We receive a number of complaints about banks' lending decisions. What might be surprising is that we receive complaints about banks both refusing to lend and allowing customers to borrow when the customers say they could never have afforded the repayments.
From time to time banks offer deals that encourage people to transfer the debt on their credit card from their existing bank to another one at a low interest rate. We often get complaints from people who do not understand how credit card balance transfers work or who do not understand the conditions banks may attach to their offers. Balance transfers usually involve two banks – the bank you have the original debt with and the bank you are transferring the debt to.
Why do lenders charge early repayment costs? Can my lender tell me how much the early repayment cost will be when I take out the loan? View this quick guide for answers to these questions and more.
Sometimes a bank will only provide credit to a customer if someone else provides a guarantee. If you agree to be a guarantor for a borrower, the bank can require you to pay the borrower’s debts if they default on their repayments.
Lending-related complaints the Banking Ombudsman Scheme investigates are usually covered by consumer credit contracts legislation. This legislation has recently been updated, with the main changes made to the Credit Contracts and Consumer Finance Act 2003. The Act now places specific legal obligations on lenders – those who provide credit – including banks.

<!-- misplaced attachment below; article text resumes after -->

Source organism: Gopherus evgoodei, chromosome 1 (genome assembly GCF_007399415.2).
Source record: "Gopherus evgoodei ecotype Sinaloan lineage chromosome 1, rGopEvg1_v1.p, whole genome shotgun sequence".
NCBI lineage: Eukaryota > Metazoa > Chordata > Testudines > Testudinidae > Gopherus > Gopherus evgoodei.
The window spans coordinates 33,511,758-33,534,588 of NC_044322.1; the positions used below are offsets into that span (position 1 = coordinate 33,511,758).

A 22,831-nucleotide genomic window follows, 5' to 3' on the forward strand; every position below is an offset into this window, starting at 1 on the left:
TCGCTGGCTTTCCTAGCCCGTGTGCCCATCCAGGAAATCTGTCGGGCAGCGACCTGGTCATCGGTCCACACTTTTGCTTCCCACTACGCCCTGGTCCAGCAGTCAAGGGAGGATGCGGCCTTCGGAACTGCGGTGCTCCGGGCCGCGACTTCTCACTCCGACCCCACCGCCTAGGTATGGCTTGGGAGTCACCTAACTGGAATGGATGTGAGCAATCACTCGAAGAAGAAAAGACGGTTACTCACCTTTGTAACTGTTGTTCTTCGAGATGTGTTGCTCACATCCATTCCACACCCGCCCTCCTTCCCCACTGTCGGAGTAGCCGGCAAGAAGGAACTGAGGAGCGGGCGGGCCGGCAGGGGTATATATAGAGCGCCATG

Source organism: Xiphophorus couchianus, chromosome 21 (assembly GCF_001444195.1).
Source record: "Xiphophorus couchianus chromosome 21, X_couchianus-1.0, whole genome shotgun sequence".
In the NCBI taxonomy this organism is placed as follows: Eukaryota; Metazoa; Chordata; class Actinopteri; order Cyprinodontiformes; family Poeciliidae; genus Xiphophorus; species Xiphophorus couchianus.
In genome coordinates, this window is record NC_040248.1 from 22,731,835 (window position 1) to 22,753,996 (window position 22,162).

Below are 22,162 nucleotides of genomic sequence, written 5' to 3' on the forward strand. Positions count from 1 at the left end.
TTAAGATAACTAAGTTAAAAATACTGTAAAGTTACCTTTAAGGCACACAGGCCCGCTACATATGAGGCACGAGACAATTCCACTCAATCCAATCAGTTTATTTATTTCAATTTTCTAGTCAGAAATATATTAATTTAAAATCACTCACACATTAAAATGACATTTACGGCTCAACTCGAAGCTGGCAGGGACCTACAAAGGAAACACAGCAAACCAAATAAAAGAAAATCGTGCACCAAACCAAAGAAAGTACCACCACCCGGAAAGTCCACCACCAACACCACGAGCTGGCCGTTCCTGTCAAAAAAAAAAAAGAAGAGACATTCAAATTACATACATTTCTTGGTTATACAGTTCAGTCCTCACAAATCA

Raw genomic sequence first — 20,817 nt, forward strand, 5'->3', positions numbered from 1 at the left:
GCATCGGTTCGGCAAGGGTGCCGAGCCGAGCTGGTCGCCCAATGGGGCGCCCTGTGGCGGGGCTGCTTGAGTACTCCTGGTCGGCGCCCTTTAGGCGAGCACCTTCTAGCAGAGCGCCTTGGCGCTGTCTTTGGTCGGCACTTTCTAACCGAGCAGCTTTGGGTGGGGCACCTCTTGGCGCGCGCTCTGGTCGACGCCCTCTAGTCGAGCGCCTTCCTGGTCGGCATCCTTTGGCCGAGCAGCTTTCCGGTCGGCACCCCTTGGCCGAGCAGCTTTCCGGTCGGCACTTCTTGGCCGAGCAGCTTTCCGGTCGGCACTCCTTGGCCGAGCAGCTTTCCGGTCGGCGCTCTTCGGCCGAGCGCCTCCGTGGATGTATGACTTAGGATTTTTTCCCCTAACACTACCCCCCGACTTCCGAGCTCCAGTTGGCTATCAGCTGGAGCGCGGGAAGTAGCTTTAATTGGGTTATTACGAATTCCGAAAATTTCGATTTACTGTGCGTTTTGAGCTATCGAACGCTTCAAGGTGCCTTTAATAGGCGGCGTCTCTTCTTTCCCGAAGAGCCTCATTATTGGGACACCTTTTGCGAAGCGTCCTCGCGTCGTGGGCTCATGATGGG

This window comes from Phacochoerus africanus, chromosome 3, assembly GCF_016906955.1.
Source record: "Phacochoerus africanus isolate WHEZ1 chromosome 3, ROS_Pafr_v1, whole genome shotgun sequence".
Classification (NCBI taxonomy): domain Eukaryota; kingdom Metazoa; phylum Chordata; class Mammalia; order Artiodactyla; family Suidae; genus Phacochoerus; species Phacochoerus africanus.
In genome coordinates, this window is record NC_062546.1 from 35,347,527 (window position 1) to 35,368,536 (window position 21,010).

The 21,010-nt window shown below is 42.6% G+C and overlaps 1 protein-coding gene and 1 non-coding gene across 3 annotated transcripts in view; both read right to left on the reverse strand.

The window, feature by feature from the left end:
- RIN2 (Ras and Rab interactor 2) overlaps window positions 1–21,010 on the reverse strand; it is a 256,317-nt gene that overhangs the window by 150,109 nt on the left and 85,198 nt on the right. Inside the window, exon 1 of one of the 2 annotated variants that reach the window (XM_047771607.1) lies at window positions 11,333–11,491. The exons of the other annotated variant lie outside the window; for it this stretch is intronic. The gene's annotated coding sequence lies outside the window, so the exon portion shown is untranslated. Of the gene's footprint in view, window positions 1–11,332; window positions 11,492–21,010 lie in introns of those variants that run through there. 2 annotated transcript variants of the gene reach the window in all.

What happens if I fall behind in my loan repayments? What should I do if my banking service provider issues a letter of demand? View this quick guide for answers to these questions and guidance with other common mortgagee sale issues.
An ‘overdraft’ on an account gives a customer access to additional funds. An overdraft facility can be pre-arranged, but it might also be unarranged. We explain the difference and what you can do to avoid overdraft fees.
Loan-to-value ratio (LVR) restrictions on bank home loan lending were introduced in October 2013 by the Reserve Bank of New Zealand to slow housing-related credit growth and house price inflation, and to protect the financial system.
If you sell a property which is security for a loan, you can usually keep whatever money is left over after the loan is repaid. However, the situation is more complicated if you have more than one property that is used as security for one or more loans.
In these circumstances customers sometimes complain the bank is not prepared to let them keep as much money from the sale of a property as they would like.